Given that starting the engine is the most demanding aspect for a car's battery, a start-stop car needs a heavy duty and more expensive Absorbed Glass Mat (AGM) battery to do the job. Indeed, AGM batteries for start-stop cars differ from conventional batteries in a number of ways; they have higher output power, input power (charge acceptance) and endurance against frequent high-rate discharge. Masato Furumi, General Manager, Business Promotion Department, Automotive Battery Business Promotion Division, International Business Unit, GS Yuasa International Ltd told just-auto: "This is typically achieved by producing cells with an increased number of thinner plates with the appropriate type and amount of carbon additive in the negative plates, higher density positive active material and higher endurance positive grids. [Collectively] these measures protect the batteries from stratification, sulphation and prevent grid corrosion due to lower electric potential."
Johnson Controls offers customers two battery technologies to enable start-stop functionality in vehicles, namely Enhanced Flooded Battery (EFB) and AGM. "EFBs provide twice the cycling performance and can be discharged more often without any loss of functionality," said Craig Rigby, Advanced Market and Technology Strategist, Johnson Controls Power Solutions during an interview with just-auto. The supplier manufactures more than one million EFBs annually in its European facilities located in Burgos, Spain and Hannover, Germany.
"AGM batteries have four times or more the cycling durability of a conventional battery," continued Rigby "and efficiently manage high accessory loads such as heated seats and personal devices, as well as electronic systems such as brakes, steering and HVAC [heating, ventilation and air conditioning]. A glass mat separator in the battery, in combination with a high degree of compression, consistently maintains the electrolyte around the positive plate to extend the battery's life and reduce the effects of vibration."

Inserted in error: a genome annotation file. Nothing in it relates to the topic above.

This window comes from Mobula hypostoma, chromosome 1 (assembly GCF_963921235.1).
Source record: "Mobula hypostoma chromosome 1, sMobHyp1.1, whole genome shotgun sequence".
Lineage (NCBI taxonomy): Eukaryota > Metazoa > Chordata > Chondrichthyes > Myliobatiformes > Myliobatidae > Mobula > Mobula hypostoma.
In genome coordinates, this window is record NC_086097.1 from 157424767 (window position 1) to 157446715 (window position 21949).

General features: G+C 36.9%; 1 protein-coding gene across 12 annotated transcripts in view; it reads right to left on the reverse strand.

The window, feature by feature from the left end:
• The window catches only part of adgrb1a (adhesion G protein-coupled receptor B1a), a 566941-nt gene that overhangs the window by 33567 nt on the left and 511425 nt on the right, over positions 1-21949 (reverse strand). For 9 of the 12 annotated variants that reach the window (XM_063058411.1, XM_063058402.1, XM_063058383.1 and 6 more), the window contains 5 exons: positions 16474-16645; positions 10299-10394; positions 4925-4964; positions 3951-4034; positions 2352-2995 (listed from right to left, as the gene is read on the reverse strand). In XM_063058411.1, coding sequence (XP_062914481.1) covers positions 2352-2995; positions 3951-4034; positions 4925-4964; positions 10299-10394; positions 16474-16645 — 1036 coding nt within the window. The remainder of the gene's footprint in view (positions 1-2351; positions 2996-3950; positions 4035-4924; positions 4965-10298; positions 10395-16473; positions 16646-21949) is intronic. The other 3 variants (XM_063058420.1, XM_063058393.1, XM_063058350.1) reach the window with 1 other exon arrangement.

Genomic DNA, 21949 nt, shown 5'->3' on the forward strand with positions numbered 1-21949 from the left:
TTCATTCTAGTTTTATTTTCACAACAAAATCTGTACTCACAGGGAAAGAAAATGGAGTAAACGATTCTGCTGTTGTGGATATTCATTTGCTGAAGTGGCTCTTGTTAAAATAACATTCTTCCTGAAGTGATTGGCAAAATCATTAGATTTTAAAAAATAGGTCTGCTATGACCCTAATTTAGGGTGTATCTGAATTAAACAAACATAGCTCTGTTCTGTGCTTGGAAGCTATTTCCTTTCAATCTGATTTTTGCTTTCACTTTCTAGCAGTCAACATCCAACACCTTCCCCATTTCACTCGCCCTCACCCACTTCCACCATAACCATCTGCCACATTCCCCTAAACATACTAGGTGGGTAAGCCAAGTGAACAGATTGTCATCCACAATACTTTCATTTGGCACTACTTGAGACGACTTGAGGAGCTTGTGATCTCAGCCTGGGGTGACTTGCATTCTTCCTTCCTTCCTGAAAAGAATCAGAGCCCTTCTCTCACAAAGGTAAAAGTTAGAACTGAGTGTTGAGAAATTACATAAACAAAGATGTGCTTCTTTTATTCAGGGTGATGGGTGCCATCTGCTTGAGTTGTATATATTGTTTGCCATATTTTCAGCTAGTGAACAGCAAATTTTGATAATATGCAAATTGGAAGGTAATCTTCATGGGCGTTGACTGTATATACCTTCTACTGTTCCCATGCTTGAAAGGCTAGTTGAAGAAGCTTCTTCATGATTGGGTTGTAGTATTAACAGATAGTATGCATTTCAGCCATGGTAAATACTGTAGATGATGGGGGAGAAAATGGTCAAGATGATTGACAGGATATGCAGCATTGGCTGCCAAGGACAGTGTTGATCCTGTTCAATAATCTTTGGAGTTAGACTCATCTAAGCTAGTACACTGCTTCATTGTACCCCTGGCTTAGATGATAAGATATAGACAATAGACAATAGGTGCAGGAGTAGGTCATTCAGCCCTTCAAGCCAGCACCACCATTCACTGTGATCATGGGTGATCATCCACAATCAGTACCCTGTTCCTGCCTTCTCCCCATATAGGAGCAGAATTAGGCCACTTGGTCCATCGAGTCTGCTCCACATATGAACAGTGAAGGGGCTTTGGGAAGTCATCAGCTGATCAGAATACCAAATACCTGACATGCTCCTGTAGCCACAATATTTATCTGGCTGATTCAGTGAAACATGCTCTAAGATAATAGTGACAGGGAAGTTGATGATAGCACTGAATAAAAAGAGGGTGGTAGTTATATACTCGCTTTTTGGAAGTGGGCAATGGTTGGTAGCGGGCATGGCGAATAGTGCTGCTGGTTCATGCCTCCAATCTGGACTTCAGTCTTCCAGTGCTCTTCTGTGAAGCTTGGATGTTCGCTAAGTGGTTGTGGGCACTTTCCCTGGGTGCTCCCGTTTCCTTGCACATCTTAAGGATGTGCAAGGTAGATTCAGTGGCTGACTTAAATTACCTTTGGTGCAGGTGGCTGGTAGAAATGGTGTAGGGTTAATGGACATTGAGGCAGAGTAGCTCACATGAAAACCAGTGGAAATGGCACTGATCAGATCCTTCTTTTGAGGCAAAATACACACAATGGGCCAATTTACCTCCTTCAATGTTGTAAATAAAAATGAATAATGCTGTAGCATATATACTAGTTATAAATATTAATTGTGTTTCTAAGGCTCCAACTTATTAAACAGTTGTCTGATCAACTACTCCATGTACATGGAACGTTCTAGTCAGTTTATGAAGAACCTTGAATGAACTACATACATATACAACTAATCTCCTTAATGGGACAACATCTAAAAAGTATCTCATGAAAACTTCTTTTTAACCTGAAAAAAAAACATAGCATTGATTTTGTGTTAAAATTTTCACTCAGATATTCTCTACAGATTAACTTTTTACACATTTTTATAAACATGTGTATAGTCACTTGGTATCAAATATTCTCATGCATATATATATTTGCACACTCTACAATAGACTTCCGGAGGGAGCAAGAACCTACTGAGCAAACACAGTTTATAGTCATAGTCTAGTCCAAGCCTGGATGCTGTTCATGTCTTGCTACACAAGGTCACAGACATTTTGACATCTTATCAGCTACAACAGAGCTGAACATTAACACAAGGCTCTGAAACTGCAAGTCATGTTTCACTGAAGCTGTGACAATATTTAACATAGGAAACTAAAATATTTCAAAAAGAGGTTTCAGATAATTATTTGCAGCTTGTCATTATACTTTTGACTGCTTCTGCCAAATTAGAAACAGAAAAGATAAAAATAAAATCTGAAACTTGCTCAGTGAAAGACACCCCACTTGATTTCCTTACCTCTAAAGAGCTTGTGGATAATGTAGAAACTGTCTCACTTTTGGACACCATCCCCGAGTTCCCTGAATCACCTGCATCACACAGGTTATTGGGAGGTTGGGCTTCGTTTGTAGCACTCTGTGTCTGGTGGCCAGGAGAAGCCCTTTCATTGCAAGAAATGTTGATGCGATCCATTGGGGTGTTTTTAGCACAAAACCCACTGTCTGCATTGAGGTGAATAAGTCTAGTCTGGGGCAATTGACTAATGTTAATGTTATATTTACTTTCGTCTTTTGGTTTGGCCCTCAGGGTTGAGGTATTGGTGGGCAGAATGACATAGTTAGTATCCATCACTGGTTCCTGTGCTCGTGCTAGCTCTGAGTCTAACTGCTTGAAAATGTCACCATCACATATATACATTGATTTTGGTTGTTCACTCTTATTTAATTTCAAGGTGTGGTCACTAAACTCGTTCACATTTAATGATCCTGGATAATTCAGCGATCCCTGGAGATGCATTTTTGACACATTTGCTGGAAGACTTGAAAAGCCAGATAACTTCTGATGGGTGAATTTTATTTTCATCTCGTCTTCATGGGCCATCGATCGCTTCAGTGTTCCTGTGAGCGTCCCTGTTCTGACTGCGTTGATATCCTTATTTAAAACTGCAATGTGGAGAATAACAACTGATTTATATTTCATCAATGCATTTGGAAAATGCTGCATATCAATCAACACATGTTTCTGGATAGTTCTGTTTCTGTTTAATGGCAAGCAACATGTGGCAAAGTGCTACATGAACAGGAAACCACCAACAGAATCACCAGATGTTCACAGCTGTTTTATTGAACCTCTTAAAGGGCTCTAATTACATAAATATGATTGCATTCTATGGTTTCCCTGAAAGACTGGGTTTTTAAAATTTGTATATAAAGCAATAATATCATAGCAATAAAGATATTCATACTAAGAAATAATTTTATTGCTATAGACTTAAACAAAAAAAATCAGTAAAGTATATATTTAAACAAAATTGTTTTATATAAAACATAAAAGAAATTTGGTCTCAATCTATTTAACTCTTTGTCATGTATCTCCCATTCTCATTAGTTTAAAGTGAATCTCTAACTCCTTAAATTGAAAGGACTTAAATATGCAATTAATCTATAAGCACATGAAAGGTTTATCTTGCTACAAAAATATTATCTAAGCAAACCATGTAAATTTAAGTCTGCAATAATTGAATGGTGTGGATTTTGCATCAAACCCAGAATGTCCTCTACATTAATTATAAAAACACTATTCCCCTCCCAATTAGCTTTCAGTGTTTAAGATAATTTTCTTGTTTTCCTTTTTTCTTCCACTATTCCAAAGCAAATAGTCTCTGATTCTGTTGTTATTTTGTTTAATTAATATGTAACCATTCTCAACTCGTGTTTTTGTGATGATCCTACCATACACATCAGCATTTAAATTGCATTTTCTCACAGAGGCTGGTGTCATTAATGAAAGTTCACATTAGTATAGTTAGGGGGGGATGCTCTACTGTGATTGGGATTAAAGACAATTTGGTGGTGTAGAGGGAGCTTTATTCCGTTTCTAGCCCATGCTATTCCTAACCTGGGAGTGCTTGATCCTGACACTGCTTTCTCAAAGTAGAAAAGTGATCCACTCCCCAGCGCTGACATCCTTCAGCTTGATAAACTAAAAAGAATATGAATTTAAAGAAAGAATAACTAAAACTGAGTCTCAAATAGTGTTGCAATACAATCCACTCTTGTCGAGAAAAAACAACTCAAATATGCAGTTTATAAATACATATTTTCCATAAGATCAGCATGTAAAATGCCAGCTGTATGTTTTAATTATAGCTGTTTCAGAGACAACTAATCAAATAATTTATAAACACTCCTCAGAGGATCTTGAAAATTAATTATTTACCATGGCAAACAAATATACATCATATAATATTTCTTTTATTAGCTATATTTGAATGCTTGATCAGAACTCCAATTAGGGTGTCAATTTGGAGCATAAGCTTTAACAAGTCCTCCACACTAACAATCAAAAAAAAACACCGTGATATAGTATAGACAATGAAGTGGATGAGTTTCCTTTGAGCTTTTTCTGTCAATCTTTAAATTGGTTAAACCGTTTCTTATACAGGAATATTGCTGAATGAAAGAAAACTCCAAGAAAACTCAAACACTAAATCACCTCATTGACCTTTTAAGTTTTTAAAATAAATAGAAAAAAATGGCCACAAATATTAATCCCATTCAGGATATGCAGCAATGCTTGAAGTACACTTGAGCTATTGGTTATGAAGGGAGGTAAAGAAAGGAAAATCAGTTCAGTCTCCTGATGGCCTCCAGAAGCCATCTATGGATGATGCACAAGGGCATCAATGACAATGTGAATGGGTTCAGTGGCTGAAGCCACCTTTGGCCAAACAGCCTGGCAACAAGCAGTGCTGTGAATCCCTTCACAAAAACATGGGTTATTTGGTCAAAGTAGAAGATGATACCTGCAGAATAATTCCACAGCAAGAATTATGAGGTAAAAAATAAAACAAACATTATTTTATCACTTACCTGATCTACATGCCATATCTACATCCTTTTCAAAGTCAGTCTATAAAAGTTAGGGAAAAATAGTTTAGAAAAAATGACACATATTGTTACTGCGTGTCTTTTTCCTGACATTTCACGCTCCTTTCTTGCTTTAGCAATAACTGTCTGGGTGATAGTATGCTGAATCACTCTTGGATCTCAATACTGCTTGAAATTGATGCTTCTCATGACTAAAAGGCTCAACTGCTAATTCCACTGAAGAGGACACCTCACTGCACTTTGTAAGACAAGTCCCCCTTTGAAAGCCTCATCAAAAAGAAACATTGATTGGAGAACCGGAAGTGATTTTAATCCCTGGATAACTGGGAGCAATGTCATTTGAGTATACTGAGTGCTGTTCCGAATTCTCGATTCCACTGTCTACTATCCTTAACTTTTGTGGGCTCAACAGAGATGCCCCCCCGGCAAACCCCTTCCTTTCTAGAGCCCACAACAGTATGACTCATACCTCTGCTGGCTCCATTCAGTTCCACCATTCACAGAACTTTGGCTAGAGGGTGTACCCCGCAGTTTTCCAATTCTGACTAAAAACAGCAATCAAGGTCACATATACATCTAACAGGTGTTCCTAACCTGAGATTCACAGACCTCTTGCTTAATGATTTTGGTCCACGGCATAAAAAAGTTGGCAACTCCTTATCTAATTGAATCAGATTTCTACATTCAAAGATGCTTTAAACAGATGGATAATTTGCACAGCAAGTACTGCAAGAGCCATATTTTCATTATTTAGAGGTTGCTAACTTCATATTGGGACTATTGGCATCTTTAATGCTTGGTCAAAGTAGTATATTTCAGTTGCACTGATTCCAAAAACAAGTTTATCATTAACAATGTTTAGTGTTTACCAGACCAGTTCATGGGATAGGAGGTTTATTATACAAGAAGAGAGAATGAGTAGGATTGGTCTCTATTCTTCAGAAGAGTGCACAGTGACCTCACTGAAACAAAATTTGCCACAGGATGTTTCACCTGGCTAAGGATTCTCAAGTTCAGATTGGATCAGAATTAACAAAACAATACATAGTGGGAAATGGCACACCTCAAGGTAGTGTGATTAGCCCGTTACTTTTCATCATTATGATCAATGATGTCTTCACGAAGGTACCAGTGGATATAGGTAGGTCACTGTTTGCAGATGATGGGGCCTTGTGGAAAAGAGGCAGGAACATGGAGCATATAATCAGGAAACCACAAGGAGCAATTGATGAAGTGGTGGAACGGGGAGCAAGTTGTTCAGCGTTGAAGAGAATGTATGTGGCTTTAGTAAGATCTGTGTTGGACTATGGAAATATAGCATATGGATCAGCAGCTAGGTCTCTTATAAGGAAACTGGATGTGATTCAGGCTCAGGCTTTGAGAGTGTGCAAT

While start-stop applications have triggered battery innovations, special lubricants are appearing too. Not so long ago, engine oil was pretty much a standard product, to which most of us seldom gave much thought. But nowadays, with alternative powertrains, it is being brought increasingly to the consumer's attention. For stop-start engines in particular, UK-based Millers Oils has developed a special lubricant. "There's a potential issue with temperature fluctuation in stop-start operation," said Nevil Hall of Millers Oils during an interview for just-auto's QUBE. "Most people are aware of the effect of oil viscosity, in that efficiency is reduced at lower temperatures because the oil is thicker, but few realise that film strength is also affected by temperature. We have seen some alarming shortfalls in film strength at certain temperatures when benchmarking competitor oils. Many oil additives only react chemically from around 70 degrees C upwards, so they don't offer the same protection when cold. To formulate oils suitable for engines with stop-start, we have developed additive packages that ensure consistent film strength across a wide temperature range."